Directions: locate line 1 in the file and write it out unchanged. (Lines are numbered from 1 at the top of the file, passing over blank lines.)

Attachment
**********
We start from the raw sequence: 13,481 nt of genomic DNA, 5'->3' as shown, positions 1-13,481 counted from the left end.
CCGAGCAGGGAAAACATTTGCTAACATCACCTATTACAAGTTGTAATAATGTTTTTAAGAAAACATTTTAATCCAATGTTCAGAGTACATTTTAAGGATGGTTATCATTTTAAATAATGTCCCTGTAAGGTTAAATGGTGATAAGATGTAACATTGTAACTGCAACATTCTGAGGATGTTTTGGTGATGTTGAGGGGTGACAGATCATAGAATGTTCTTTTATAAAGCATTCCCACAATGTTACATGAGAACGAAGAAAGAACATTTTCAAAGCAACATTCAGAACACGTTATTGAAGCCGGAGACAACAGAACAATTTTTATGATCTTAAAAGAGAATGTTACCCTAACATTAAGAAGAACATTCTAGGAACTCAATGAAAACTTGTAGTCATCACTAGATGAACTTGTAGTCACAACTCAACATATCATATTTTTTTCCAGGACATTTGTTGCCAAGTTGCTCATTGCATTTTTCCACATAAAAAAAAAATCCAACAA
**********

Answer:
We start from the raw sequence: 13,481 nt of genomic DNA, 5'->3' as shown, positions 1-13,481 counted from the left end.